“Dr. Irish was a staple in our community,” said the elder Clarke, a current CUNY trustee. “May we be grateful for the work he did.”
Speaking on behalf of Dr. Rudolph Crew, the president of Medgar Evers College, and the college itself, Dr. Sheila Paul, the Trinidad and Tobago-born Founding Dean of the college’s School of Education, described Irish as “one of our brightest lights.”
“As we memorialize Dr. Irish, most of us remember him as one of a kind – a singular, dominant intellect; evolutionary and revolutionary. He was a transformative and respected Dean of the School of Liberal Arts and Education.
“He was passionate about the college’s mission. His standards weren’t just high, they sometimes appeared unattainable. From the physical appearance of the School, to nurturing and championing promotional opportunities for his dedicated administrative staff, to mentoring our chairs and faculty, to guiding his beloved students, and the extensive work of the Caribbean Research Center, Dr. Irish’s indefatigable spirit reignited the purpose of the School of Liberal Arts and Education.”
“For everyone who worked with Dr. Irish, his lesson was clear: It wasn’t good enough to be the best in your field; you had to create new fields. George Irish was bold, unpretentious, and unselfish.
“His quiet words, often conveyed articulately, would lift you up, when you achieved a goal; or shake you into reality, when you floundered As his protégé, Dr. Irish expended no effort in honing my leadership and management skills.”
Irish had officially retired from Medgar Evers College in August 2018, with the title Professor Emeritus.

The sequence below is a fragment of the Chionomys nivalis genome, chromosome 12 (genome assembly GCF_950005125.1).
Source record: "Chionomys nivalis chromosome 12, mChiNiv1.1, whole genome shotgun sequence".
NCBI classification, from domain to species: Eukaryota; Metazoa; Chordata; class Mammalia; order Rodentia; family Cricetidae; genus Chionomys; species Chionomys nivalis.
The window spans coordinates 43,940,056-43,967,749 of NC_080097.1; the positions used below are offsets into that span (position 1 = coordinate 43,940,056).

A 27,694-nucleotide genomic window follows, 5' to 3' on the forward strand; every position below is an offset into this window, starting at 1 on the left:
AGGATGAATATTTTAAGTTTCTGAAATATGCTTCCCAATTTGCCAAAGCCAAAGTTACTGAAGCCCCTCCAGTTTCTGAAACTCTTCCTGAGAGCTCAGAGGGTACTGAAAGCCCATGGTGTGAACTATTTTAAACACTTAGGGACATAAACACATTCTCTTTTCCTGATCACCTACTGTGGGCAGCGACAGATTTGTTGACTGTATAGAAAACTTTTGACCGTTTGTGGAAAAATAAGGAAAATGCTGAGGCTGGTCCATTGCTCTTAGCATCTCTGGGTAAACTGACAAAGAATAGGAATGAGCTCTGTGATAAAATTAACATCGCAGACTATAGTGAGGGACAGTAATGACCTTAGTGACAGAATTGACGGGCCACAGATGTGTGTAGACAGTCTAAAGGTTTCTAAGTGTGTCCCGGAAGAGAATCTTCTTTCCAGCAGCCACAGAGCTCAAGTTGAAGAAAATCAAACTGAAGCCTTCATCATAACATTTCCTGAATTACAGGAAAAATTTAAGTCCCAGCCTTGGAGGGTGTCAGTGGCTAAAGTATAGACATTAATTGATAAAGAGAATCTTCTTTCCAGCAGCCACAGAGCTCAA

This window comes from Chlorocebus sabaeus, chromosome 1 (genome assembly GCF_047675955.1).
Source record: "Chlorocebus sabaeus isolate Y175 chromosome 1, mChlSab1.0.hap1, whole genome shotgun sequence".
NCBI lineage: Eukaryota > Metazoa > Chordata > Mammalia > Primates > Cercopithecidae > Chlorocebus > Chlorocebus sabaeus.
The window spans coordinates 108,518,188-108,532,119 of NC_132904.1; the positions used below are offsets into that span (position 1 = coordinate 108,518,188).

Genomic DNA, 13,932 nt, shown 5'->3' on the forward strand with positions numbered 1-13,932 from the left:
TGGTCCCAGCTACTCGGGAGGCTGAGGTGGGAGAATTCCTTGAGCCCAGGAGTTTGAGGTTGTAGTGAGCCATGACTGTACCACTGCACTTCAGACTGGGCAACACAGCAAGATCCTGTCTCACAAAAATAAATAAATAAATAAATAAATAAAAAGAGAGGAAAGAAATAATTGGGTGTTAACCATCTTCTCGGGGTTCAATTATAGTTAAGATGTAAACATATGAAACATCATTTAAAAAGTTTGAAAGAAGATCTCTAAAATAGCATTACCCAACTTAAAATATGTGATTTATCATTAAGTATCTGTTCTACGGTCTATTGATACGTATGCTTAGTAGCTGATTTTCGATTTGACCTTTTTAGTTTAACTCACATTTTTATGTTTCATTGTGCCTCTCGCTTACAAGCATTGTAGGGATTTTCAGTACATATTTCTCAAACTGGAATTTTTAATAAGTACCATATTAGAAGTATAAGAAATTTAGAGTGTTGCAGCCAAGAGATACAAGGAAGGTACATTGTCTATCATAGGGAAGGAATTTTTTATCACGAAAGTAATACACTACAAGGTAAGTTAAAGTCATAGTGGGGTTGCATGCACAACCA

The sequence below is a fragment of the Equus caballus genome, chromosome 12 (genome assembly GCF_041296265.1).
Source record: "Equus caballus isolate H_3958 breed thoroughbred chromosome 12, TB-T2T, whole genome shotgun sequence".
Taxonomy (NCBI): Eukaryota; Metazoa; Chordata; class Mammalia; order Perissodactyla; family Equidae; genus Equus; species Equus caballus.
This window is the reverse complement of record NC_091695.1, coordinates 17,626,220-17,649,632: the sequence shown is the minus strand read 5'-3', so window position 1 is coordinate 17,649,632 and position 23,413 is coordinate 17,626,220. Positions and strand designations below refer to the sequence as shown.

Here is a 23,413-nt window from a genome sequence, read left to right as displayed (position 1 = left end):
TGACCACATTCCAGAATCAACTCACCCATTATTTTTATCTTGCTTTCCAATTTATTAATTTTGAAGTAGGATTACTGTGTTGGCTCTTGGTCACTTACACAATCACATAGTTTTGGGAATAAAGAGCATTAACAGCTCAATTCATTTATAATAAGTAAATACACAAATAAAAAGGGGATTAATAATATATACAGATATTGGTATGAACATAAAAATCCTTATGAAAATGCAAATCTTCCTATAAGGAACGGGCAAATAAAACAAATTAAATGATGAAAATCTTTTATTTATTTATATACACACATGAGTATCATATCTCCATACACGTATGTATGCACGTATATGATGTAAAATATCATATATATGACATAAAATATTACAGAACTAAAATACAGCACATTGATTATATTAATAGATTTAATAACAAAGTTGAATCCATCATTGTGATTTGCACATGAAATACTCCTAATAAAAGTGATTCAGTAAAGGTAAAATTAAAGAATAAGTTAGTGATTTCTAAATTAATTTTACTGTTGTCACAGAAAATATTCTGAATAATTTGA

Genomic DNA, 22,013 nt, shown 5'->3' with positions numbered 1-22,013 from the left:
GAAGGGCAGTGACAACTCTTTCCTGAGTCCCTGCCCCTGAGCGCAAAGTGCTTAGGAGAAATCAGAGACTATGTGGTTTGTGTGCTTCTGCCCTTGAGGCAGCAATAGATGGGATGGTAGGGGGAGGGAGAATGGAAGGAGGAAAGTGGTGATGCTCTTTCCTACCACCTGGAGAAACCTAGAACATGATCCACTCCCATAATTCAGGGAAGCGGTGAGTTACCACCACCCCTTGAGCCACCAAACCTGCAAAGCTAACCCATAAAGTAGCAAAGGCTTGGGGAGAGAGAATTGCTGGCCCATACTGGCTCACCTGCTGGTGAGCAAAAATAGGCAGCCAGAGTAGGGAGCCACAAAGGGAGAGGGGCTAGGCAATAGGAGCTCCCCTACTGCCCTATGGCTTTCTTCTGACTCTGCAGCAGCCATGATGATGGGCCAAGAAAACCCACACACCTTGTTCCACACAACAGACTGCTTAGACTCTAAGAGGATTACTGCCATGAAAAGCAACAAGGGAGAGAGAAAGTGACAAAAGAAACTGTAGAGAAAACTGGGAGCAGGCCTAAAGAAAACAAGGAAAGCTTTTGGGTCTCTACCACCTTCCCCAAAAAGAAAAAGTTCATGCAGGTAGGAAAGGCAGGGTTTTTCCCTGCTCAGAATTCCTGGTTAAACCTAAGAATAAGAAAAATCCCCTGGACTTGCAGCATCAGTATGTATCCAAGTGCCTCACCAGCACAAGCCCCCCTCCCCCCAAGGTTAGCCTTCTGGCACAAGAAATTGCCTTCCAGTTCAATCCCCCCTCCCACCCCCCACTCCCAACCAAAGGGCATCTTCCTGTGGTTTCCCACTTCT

Dr. Maria DeLongoria, CRC’s current executive director, said that, when Dr. Irish’s eldest son, Dr. Ken Irish-Bramble, a professor at Medgar Evers College, who read his father’s obituary, told her that she was on the funeral programme to pay tribute, she was “honoured.”
A graduate of the University of the West Indies (UWI), Dr. Irish was the first recipient of UWI’s Ph.D. degree in Spanish. Besides Medgar Evers College, he taught at UWI, where he headed the Department of Spanish, and in the Dominican Republic, at the Universidad Autonoma de Santo Domingo (UASD).
He was editor-in-chief and founder of the scholarly Journal of Caribbean studies, Wadabagei, and president of the New York-based Caribbean Diaspora Press, Inc. and Caribbean American Research Foundation, Inc.
In addition, Irish was co-founder and chancellor of the Universidad Popular de Desarrollo Sostenible de Las Americas (UNIPOP) and founding Board member of the International Center for Sustainable Development (CIDES) in Panama.
He authored and edited 32 books, including: Visions of Liberation in the Caribbean, 1992; Life in a Colonial Crucible, 1991; Growth of a Revolutionary Consciousness, 1990; Evolution of a Global and Diasporic Vision; and Discourses from Alliouagana and the Diaspora.
In 2014, Irish received the Order of Excellence honour from the government of Montserrat.
He had a brief foray in politics, unsuccessfully contesting the 1983 general election in Montserrat for a seat in the legislative council.
Irish’s remains were interred in New York on Saturday.